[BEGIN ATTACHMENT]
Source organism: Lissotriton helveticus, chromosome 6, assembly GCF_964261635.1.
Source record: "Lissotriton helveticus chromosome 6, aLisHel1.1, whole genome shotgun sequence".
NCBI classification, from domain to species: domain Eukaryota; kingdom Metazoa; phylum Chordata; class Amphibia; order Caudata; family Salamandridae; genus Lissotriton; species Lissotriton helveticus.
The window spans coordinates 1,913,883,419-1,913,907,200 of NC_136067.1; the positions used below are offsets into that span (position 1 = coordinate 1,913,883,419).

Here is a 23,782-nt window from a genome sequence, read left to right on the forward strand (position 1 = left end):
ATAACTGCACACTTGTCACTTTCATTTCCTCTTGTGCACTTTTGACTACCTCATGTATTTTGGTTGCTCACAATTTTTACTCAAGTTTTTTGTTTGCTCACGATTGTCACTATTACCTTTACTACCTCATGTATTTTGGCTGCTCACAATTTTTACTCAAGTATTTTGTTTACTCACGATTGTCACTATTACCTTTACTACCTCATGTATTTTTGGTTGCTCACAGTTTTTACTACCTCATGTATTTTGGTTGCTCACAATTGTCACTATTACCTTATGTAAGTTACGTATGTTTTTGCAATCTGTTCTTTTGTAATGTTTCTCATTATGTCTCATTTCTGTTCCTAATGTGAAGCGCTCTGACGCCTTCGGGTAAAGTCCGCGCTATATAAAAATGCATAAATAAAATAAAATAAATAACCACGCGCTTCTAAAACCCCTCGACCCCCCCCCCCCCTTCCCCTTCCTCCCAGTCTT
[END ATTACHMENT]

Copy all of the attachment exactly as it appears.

Source organism: Lissotriton helveticus, chromosome 6, assembly GCF_964261635.1.
Source record: "Lissotriton helveticus chromosome 6, aLisHel1.1, whole genome shotgun sequence".
NCBI classification, from domain to species: domain Eukaryota; kingdom Metazoa; phylum Chordata; class Amphibia; order Caudata; family Salamandridae; genus Lissotriton; species Lissotriton helveticus.
The window spans coordinates 1,913,883,419-1,913,907,200 of NC_136067.1; the positions used below are offsets into that span (position 1 = coordinate 1,913,883,419).

Here is a 23,782-nt window from a genome sequence, read left to right on the forward strand (position 1 = left end):
ATAACTGCACACTTGTCACTTTCATTTCCTCTTGTGCACTTTTGACTACCTCATGTATTTTGGTTGCTCACAATTTTTACTCAAGTTTTTTGTTTGCTCACGATTGTCACTATTACCTTTACTACCTCATGTATTTTGGCTGCTCACAATTTTTACTCAAGTATTTTGTTTACTCACGATTGTCACTATTACCTTTACTACCTCATGTATTTTTGGTTGCTCACAGTTTTTACTACCTCATGTATTTTGGTTGCTCACAATTGTCACTATTACCTTATGTAAGTTACGTATGTTTTTGCAATCTGTTCTTTTGTAATGTTTCTCATTATGTCTCATTTCTGTTCCTAATGTGAAGCGCTCTGACGCCTTCGGGTAAAGTCCGCGCTATATAAAAATGCATAAATAAAATAAAATAAATAACCACGCGCTTCTAAAACCCCTCGACCCCCCCCCCCCCTTCCCCTTCCTCCCAGTCTT